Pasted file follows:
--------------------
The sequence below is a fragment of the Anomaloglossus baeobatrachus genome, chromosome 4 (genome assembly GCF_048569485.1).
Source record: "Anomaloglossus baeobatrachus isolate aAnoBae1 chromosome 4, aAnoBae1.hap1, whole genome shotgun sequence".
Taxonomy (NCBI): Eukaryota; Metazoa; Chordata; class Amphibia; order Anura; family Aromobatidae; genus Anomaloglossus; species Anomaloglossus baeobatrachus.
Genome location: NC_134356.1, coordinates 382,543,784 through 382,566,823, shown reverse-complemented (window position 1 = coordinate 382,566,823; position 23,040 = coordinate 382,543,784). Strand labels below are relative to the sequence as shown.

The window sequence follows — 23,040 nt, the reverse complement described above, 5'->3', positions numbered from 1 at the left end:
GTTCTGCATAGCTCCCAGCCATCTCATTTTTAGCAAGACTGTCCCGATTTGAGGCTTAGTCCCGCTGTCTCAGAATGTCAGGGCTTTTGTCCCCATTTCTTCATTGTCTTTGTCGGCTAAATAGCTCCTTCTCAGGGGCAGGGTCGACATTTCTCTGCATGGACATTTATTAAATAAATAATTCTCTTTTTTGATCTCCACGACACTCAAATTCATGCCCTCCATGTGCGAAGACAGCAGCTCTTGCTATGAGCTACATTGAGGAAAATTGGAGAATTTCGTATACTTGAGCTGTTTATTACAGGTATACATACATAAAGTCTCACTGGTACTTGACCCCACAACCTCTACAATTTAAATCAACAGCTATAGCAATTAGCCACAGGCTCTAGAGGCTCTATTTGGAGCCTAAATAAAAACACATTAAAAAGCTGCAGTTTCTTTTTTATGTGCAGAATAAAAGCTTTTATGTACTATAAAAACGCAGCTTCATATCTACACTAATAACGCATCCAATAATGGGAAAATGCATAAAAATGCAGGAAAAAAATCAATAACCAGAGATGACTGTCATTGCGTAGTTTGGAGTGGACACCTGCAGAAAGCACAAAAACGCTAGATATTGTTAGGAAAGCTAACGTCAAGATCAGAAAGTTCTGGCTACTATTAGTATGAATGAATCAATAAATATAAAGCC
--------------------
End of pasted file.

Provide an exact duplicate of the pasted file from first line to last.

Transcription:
The sequence below is a fragment of the Anomaloglossus baeobatrachus genome, chromosome 4 (genome assembly GCF_048569485.1).
Source record: "Anomaloglossus baeobatrachus isolate aAnoBae1 chromosome 4, aAnoBae1.hap1, whole genome shotgun sequence".
Taxonomy (NCBI): Eukaryota; Metazoa; Chordata; class Amphibia; order Anura; family Aromobatidae; genus Anomaloglossus; species Anomaloglossus baeobatrachus.
Genome location: NC_134356.1, coordinates 382,543,784 through 382,566,823, shown reverse-complemented (window position 1 = coordinate 382,566,823; position 23,040 = coordinate 382,543,784). Strand labels below are relative to the sequence as shown.

The window sequence follows — 23,040 nt, the reverse complement described above, 5'->3', positions numbered from 1 at the left end:
GTTCTGCATAGCTCCCAGCCATCTCATTTTTAGCAAGACTGTCCCGATTTGAGGCTTAGTCCCGCTGTCTCAGAATGTCAGGGCTTTTGTCCCCATTTCTTCATTGTCTTTGTCGGCTAAATAGCTCCTTCTCAGGGGCAGGGTCGACATTTCTCTGCATGGACATTTATTAAATAAATAATTCTCTTTTTTGATCTCCACGACACTCAAATTCATGCCCTCCATGTGCGAAGACAGCAGCTCTTGCTATGAGCTACATTGAGGAAAATTGGAGAATTTCGTATACTTGAGCTGTTTATTACAGGTATACATACATAAAGTCTCACTGGTACTTGACCCCACAACCTCTACAATTTAAATCAACAGCTATAGCAATTAGCCACAGGCTCTAGAGGCTCTATTTGGAGCCTAAATAAAAACACATTAAAAAGCTGCAGTTTCTTTTTTATGTGCAGAATAAAAGCTTTTATGTACTATAAAAACGCAGCTTCATATCTACACTAATAACGCATCCAATAATGGGAAAATGCATAAAAATGCAGGAAAAAAATCAATAACCAGAGATGACTGTCATTGCGTAGTTTGGAGTGGACACCTGCAGAAAGCACAAAAACGCTAGATATTGTTAGGAAAGCTAACGTCAAGATCAGAAAGTTCTGGCTACTATTAGTATGAATGAATCAATAAATATAAAGCC